Ali: Fear Eats the Soul is a wonderful story with a strong socioeconomic message that can be compared to Douglas Sirk's All That Heaven Allows (1956) and Far From Heaven (2002) by Todd Haynes where an older woman loves a younger man from a different ethnic group. Fassbinder's film takes place in Munich in the shadow of the 1972 Olympics when Arab terrorists took part of the Israel Olympic team hostage, which ended in a blood bath. Nevertheless, Ali: Fear Eats the Soul is a completely unrelated story to the bloodshed that took place in 1972 as it is told around Ali, a Moroccan guest worker, and Emmi, an older German woman, who fall in love with one another. Ali and Emmi come across each other at a local Arabian bar as Emmi seeks shelter from the rain outside. Ali and Emmi dance, converse, and Emmi invites Ali home for a nightcap as she is suffering from loneliness. Together they have to confront prejudice and racism as their relationship progresses since Ali looks and speaks differently than the German people around them. During their struggle they decide to go on a short vacation in order to escape the intolerance that surrounded them and as they come back Ali and Emmi begin to have their own doubts of their relationship. Fassbinder's film is a brilliant story and it uses some interesting cinematography that elevates the cinematic experience. However, the sound quality of the dialogues removes the realistic tone of the environment which sounds recorded and the characters are sometimes awkwardly portrayed by the cast. Nevertheless, Fassbinder created a truly unique cinematic experience as he colors the environment with his own touch and it leaves the audience with a great feeling.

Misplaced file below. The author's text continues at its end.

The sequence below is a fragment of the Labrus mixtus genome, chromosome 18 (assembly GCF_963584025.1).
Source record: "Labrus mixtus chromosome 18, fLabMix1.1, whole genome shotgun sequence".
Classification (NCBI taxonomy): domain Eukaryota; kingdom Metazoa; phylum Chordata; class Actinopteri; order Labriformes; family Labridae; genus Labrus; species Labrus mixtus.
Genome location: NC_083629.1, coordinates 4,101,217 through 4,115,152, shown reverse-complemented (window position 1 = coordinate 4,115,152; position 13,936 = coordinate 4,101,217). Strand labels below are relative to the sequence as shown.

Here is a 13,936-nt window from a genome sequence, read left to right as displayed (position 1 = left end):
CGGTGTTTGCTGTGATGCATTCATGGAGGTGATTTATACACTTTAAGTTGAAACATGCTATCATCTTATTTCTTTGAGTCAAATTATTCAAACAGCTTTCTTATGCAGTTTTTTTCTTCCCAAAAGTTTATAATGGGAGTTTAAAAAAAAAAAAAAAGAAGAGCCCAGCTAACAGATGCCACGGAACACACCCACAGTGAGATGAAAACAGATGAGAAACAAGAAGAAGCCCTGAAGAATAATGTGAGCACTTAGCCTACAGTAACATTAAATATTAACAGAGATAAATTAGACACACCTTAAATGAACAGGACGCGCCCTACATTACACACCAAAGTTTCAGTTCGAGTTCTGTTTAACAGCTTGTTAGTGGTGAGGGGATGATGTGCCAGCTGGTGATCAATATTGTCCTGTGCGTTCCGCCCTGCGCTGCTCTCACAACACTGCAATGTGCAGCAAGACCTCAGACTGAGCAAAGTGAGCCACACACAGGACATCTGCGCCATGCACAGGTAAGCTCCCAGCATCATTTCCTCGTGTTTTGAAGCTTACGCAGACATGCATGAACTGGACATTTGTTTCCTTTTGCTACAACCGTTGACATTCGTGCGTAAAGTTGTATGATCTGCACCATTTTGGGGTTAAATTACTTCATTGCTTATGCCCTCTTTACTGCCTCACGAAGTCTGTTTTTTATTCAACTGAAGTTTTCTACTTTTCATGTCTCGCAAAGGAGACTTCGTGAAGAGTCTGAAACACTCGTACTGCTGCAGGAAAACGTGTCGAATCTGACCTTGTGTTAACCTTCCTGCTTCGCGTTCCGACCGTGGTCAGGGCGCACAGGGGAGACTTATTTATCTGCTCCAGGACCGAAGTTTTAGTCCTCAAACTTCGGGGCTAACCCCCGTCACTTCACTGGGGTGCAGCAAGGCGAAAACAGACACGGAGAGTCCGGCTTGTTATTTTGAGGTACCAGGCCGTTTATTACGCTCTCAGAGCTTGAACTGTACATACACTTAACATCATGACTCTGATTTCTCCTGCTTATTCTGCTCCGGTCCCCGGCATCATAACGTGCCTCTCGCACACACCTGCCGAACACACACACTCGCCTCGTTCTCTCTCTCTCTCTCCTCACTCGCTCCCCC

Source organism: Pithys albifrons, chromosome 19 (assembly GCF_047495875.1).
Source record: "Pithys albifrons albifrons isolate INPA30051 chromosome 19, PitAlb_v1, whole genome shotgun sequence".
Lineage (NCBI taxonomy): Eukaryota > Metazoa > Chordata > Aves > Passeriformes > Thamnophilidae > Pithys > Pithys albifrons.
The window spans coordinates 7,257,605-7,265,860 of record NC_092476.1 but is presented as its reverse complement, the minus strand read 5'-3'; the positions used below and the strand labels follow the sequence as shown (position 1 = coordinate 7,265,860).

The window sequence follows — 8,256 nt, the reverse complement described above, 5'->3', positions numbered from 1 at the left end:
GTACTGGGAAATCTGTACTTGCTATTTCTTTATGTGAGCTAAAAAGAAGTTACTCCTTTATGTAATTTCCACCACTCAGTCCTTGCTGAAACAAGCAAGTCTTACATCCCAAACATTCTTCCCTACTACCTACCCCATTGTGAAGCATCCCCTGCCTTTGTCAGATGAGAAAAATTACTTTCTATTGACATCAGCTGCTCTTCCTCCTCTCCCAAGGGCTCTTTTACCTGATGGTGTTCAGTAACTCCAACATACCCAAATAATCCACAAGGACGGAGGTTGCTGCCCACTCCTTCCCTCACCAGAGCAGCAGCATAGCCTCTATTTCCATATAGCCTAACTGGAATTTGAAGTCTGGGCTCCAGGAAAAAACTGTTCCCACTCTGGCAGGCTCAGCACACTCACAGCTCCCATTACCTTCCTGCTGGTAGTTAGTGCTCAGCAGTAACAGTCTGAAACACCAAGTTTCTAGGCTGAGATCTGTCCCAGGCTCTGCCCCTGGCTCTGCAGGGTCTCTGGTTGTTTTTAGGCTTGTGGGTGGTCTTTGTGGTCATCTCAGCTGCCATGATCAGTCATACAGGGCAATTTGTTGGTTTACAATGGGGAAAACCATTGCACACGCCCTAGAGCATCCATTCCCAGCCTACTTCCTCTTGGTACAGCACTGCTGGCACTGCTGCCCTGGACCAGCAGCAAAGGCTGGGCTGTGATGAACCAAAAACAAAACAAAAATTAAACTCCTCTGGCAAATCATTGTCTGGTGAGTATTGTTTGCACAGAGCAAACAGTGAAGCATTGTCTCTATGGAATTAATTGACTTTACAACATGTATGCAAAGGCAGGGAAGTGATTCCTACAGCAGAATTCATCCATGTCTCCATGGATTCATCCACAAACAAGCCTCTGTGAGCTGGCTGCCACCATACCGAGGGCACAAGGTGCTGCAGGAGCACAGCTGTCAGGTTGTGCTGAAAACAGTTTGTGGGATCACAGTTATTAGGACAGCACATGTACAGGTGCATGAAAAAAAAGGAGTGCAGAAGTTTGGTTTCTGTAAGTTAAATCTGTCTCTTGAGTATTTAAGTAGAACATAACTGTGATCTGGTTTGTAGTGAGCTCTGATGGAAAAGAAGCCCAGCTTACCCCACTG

Was this review helpful to you? Yes No Sending feedback...
Thank you for your feedback. If this review is inappropriate, please let us know.
Sorry, we failed to record your vote. Please try again.


Feedback